10. I think Sherwood Anderson is very important, and because he’s distant from Fitz in a way that Hemingway is not, his inclusion tends to show how wide the range of lyrical utterance was in American fiction of the 20’s.
11. & 12. I try to say something true and useful about who Francis Scott Fitzgerald was, where he came from, and why he was a writer. Gatsby is about the struggle for love and acknowledgment in a milieu of mendacity and relentless self-assertion, and this tends to resonate with students. I discuss the way desire seems to work and how it makes us vulnerable to self-deception, while comparing this to the chronic lying entailed by Prohibition and then by advertising. The Temperance movement succeeded, but that success was surprisingly painful and confusing and disastrous because it was based partly on a pious self-delusion (the contemporary analogy to criminalized marijuana is not far to seek, and students tend to mention this). The hard part of this political aspect of the novel, is getting the students to condemn what they find despicable without sacrificing the utopian hope that might fix it.
The Great Gatsby: Desire, Deception, Self-Making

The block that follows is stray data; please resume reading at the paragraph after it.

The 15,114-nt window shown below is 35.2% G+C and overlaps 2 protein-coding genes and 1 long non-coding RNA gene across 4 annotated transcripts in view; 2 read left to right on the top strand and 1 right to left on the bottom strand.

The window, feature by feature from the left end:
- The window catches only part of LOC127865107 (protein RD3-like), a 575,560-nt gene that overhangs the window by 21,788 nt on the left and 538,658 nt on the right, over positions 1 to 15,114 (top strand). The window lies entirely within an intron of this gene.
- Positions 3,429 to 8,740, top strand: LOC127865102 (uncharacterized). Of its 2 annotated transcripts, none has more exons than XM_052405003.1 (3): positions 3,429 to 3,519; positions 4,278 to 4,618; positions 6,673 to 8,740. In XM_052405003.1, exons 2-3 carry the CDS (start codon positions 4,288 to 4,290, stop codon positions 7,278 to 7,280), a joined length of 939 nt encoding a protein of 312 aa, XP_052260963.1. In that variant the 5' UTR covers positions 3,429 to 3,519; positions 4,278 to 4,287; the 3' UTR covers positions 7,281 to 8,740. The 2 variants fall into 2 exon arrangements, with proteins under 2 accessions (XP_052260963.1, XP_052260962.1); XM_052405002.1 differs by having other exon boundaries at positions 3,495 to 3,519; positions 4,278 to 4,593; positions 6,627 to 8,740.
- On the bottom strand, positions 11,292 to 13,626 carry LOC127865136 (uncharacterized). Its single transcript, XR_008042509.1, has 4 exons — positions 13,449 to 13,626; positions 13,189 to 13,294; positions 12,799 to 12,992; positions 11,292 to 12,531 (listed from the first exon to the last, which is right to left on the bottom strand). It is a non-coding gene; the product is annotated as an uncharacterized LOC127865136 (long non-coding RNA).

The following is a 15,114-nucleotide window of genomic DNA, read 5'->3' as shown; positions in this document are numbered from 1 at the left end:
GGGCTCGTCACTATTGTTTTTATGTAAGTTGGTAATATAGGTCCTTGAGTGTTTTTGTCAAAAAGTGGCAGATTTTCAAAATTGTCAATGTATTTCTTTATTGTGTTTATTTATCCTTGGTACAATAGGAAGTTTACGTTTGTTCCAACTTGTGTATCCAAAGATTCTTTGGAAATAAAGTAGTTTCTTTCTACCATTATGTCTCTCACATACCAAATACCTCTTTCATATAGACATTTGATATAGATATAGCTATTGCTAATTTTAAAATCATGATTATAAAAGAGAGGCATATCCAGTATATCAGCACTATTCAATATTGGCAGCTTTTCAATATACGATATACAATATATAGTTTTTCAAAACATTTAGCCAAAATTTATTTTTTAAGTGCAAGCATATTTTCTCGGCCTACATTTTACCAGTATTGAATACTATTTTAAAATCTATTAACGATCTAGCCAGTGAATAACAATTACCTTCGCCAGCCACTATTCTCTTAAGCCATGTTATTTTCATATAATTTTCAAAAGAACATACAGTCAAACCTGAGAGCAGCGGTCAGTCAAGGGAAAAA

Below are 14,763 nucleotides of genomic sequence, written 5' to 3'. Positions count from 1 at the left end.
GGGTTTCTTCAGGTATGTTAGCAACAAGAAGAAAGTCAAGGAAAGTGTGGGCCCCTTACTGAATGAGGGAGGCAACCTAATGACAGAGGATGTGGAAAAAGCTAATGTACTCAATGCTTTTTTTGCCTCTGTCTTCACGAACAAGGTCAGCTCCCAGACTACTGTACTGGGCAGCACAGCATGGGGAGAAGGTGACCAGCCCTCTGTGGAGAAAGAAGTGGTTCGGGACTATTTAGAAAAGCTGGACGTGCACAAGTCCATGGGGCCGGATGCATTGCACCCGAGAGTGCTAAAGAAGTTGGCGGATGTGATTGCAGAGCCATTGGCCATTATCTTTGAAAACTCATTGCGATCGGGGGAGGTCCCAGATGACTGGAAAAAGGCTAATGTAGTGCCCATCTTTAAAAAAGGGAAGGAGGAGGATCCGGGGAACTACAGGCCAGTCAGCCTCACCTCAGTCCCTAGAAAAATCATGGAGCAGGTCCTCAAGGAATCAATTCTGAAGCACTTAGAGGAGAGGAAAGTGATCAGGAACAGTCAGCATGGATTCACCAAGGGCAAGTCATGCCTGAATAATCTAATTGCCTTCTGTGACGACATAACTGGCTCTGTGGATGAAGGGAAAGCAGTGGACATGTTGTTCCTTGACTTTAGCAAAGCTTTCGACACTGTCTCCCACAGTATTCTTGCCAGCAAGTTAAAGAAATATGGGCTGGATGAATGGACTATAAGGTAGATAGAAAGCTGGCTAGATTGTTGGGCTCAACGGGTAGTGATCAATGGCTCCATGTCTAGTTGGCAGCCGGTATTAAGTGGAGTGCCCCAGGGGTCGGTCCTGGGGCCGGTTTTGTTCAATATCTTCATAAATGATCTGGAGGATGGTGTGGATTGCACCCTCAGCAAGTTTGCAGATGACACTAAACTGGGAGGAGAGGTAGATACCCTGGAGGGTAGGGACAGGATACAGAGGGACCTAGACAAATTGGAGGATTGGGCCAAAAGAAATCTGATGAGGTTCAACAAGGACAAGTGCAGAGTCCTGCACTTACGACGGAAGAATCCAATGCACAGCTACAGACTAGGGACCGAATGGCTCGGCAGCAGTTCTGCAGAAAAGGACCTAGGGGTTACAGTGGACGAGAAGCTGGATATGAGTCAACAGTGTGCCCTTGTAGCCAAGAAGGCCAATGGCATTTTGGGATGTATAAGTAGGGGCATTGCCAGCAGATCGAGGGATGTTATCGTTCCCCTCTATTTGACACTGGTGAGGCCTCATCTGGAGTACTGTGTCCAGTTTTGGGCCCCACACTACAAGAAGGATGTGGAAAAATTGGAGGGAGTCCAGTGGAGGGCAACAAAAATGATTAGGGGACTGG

ABSTRACTGatsby has traveled to the limits of the American myth of the self-made man, but he cannot get the girl. Readers of this novel must therefore be led to affirm the limitations of this same myth, which, in its more contemporary forms, many students continue to hold dear. The social mythology of American capitalism in the 1920’s implied that with sufficient desire a white man could not only make himself rich, he could re-make himself. Gatsby is not old money and Daisy is; he hopes this will not matter and sets about constructing himself as a nouveau riche. This construction includes various kinds of deception: his change of name from James Gatz to Jay Gatsby is the beginning of a continuum that ends in his secret career as a gambler (who violates “the betting laws”) and a bootlegger. In the Temperance movements of the 19th century, America experienced a fantasy of its own possible purity; but that fantasy’s fulfillment, the reality of Prohibition (1920-1933) involved a criminal economy and a transgressive leisure-culture. It has been argued that both were expressions of the same striving, obsessional libido that drove the Temperance movement. In this regard, any American text of lonely striving that involves self-deception — Moby-Dick, Benito Cereno, Harold Frederick’s Damnation of Theoron Ware — can illuminate The Great Gatsby by throwing into relief the peculiarities of its technique, its atmosphere, and the weirdly balanced webs of moral complexity in which Fitzgerald, his protagonist, his narrator, and the culture that produced them are all caught. Nick’s self-professed honesty contrasts with Gatsby’s dissembling, but also with Tom’s deluded adherence to race-science, Jordan’s cheating “subterfuges,” Myrtle Wilson’s adultery with Tom, the fickleness of the crowd of partygoers who abandon Gatsby after his fall, and even Daisy’s loveless endurance of her marriage for the sake of its privileges. One can teach Gatsby by demonstrating the way these forms of mendacity (including Temperance and Prohibition) are bound up with admirable efforts at self-determination that ultimately prove self-defeating. Gatsby’s charismatic, beautiful courage is driven by an intense love which, though it transcends his eventual failure, remains tainted with deep dishonesty and an equally deep naiveté. That Fitzgerald felt some of this in himself after the success of This Side of Paradise seems evident, and The Great Gatsby is a brilliantly crafted meditation on desire that brings deeply rooted themes of American selfhood into focus.